Shale gas goes to the House of Lords - energy benefits and environmental costs debated

Materials World magazine
26 Nov 2013

Rachel Lawler sits in on a fractious debate about shale gas at the House of Lords Economic Affairs Committee in London.

After months of heated debate between shale gas proponents and environmentalists, the House of Lords Economic Affairs Committee is hearing arguments from both sides. Green campaigners invited to give evidence at a public meeting were clear: ‘Our organisations are opposed to the development of shale gas in the UK, mainly on grounds relating to climate change,’ said Nick Molho, Head of Policy (Climate and Energy) at WWF-UK.

Craig Bennett, Director of Policy and Campaigns at Friends of the Earth, spoke at length about his concerns relating to the UK’s water supply. ‘Studies vary, but in the USA water use has varied from 9,000 to 29,000m3 to frack one well. That is an extraordinary amount of fresh water in any context,’ he said.

Talk then moved on to comparisons with the US shale gas market and its potential impact on coal prices. Molho commented, ‘We have seen an increased use of shale gas in the USA and this has been accompanied by increased exports of coal to European and Asian markets, where the coal is then being burnt and is adding to global greenhouse gas emissions’. Dr Doug Parr, Chief Scientist and Policy Director at Greenpeace agreed, ‘The decrease in coal prices in Europe has been strongly associated with the increased export from the US, and that is why in the UK and Germany we are seeing a high level of coal burning’.

This prompted Lord Lawson of Blaby to ask, ‘Are you against cheap energy?’ But the campaigners’ stance was resolute. ‘There is nothing cheap about climate change,’ Bennett replied. Molho added that the effects of climate change are international and the impact of the UK’s decisions on developing nations should be considered. ‘To address the all round issue of cost of living both in the UK and internationally, we need to move cost-effectively towards a low-carbon power sector,’ he said.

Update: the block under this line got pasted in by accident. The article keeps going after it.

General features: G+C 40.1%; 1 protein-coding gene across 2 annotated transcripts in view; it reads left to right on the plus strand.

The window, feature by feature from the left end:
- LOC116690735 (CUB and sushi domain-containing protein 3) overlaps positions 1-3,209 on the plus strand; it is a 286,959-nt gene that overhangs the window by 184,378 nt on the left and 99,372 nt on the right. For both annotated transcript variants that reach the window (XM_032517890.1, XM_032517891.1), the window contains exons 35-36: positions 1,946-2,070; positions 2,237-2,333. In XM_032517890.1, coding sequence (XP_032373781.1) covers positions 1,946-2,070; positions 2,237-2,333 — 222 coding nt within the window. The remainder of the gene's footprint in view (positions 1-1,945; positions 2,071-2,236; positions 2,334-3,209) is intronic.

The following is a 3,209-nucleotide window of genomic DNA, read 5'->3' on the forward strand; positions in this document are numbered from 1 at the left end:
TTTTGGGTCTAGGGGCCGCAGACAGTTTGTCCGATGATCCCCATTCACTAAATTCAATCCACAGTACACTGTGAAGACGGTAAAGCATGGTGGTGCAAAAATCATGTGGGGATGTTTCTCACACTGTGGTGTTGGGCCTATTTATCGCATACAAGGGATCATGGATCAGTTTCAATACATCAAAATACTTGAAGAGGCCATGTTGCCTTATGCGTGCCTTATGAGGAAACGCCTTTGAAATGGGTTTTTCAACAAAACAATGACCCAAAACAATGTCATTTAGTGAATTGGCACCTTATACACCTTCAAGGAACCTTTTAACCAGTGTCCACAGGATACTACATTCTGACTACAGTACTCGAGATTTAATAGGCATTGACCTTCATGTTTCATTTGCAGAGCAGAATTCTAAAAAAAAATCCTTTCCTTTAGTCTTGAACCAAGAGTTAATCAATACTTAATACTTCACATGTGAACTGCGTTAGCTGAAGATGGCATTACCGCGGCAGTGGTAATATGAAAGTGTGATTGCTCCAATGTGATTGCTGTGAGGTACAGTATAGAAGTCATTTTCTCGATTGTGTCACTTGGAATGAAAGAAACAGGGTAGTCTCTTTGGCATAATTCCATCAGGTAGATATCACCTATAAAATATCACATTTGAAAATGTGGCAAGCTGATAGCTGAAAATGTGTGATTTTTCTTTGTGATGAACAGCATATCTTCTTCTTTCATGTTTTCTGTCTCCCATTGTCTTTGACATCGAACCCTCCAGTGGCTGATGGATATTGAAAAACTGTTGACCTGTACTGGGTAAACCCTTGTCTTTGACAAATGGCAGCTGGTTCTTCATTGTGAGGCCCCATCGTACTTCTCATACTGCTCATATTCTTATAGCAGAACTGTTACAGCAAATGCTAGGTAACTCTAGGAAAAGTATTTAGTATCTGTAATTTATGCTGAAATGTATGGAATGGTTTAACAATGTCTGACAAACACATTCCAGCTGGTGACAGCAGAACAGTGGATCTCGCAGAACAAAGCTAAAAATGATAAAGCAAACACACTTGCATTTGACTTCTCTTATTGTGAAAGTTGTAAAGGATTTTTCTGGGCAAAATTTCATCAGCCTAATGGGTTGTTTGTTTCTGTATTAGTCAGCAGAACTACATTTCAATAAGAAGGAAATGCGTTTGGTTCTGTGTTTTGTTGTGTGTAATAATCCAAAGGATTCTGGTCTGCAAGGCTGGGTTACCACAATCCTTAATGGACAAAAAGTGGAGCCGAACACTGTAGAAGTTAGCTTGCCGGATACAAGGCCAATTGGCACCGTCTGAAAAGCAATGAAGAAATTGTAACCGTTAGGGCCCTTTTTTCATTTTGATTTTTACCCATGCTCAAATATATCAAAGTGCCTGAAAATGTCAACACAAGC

Richard Muller, Professor of Physics at University of California, USA, stepped in to give evidence next. ‘The biggest thing you can do [to prevent climate change] is reduce energy consumption. The second biggest thing you can do is shift away from coal to natural gas,’ he explained. ‘This will not solve global warming, but it will give us time.’ All seemed to agree that shale gas is preferable to coal. But while the green campaigners were in favour of renewable energy sources, Muller was concerned that the technology is not yet ready to meet growing energy demands. He said, ‘If we don’t develop natural gas then it will be coal that will meet the shortfall.’

For all the strong opinions on shale gas expressed, the issue was not as polarising as it seemed on the surface. All parties agreed it is important to develop renewable energy sources, and that fracking should not come at the expense of other energy resources. ‘We are not facing a binary choice, there are other options out there that can make economic sense in the long term,’ Bennett argued.

The House of Lords Economic Affairs Committee has since heard evidence from companies hoping to develop shale gas and oil drilling in the UK including representatives from Cuadrilla, IGas Energy and INEOS.  

Shale gas ‘low risk’ to public health
A Public Health England report has ruled that the risk to public health from exposure to emissions from shale gas extractions is low, providing that operations are properly regulated.

View the report online at